UFJ Holdings Inc., one of Japan’s top four banking groups, will probably book a net loss of some 100 billion yen for 2003, with its loan-loss charges having swelled to about 1 trillion yen, banking sources said Monday.
The news prompted a selloff of banking shares on the Tokyo Stock Exchange, sending the overall Nikkei average plummeting more than 300 points to a fresh three-month low below 10,600.
The UFJ group’s top managers, including UFJ Bank President Masashi Teranishi, are now expected to face pressure to resign.
ChuoAoyama Audit Corp., UFJ’s accounting firm, urged the group to put up 200 billion yen more in loan-loss provisions than it had earlier planned for its loans to struggling corporate borrowers, the sources said.
As a result, UFJ Holdings is revising the earnings forecasts it released April 28, according to the sources.
At that time, UFJ Holding downgraded the combined net profit forecast for its core banks — UFJ Bank and UFJ Trust Bank — to 125 billion yen, by stepping up forecasts for their loan-loss charges to 813 billion yen, against a projected operating profit of 792 billion yen.
But ChuoAoyama Audit told the banking group to book even larger loan-loss charges for the year to March 31, stating that bad-loan disposal is necessary for the group to return to the black in fiscal 2004 and thereafter, the sources said.
With the Financial Services Agency supporting the auditor’s recommendation, the UFJ group decided to add 200 billion yen to the loan-loss provisions, bringing them to more than 1 trillion yen, according to the sources.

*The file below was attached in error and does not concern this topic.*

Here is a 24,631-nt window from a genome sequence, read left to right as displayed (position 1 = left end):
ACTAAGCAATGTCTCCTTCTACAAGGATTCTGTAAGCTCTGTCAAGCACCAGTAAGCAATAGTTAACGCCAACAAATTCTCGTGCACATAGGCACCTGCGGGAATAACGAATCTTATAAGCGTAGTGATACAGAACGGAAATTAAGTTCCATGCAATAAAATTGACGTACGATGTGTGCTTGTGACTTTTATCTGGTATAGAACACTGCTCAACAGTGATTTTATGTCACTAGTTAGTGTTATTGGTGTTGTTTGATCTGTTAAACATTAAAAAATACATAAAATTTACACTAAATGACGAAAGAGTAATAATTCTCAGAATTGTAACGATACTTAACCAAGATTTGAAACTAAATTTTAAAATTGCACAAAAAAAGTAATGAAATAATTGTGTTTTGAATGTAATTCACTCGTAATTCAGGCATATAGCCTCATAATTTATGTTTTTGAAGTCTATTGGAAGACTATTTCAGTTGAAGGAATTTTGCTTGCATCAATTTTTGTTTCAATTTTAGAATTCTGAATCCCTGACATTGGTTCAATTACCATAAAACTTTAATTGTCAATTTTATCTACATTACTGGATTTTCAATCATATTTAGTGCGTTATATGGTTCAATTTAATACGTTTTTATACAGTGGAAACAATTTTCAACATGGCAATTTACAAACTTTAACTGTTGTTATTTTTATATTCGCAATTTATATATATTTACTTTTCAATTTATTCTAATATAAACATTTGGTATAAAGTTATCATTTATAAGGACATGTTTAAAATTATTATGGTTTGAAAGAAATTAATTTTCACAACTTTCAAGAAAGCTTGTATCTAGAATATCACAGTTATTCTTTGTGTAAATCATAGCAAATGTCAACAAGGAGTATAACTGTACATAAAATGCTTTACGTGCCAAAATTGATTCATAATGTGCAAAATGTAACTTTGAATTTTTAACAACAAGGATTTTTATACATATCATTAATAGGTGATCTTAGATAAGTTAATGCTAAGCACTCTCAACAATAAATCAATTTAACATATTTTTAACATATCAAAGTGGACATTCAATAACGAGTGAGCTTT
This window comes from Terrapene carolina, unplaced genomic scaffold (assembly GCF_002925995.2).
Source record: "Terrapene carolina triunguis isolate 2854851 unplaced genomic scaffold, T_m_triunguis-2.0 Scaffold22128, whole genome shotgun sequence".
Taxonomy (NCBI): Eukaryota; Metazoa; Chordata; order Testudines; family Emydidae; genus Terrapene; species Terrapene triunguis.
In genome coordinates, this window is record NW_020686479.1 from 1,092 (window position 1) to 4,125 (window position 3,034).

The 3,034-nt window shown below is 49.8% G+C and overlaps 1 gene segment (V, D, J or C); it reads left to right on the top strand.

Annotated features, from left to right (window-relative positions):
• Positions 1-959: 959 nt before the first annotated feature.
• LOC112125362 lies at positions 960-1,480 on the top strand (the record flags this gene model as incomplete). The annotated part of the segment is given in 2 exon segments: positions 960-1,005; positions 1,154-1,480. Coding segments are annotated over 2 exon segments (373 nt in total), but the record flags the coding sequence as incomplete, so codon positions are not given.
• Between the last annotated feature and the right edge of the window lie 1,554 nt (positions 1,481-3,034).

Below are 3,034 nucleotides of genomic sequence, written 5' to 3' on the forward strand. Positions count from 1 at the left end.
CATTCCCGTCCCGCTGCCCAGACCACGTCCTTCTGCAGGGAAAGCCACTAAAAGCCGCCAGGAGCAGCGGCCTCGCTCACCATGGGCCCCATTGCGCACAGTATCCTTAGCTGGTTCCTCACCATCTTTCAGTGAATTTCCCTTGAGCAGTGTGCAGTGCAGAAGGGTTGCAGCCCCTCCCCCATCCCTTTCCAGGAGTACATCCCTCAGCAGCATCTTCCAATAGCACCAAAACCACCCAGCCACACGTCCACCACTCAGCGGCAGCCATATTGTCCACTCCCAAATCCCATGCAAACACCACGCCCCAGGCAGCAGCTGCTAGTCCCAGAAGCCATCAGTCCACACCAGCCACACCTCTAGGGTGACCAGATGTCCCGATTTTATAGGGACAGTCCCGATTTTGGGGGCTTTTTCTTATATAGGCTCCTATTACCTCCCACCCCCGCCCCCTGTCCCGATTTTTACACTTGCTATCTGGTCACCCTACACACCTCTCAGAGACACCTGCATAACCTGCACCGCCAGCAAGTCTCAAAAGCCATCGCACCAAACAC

If the April 28 forecasts are revised down further, the UFJ group will be booking a net loss for the third straight business year since it was formed through the 2001 merger of Sanwa Bank, Tokai Bank and Toyo Trust & Banking Co.
The buildup of loan-loss provisions reflects the FSA’s so-called 30 percent rule, under which the management of banks receiving public financial help will be disciplined if their net profit falls short of goals specified in management improvement plans submitted to the FSA by more than 30 percent for two business years in a row.
The banks that formed the UFJ group received a combined 1.65 trillion yen in public funds in fiscal 1998 and 1999 to replenish their capital bases.
Should the UFJ group book a net loss in fiscal 2003, the disciplinary rule will be applied to the group’s managers, the sources said.
UFJ Holdings is scheduled to release its financial results for fiscal 2003 on May 24.
The government has set a goal of compelling leading banks to halve their ratio of bad loans to their total outstanding loans by next March 31, from the corresponding ratio at the end of March 2002.
Last autumn, FSA inspectors demanded that the UFJ group set aside more loan-loss reserves for its large corporate borrowers.
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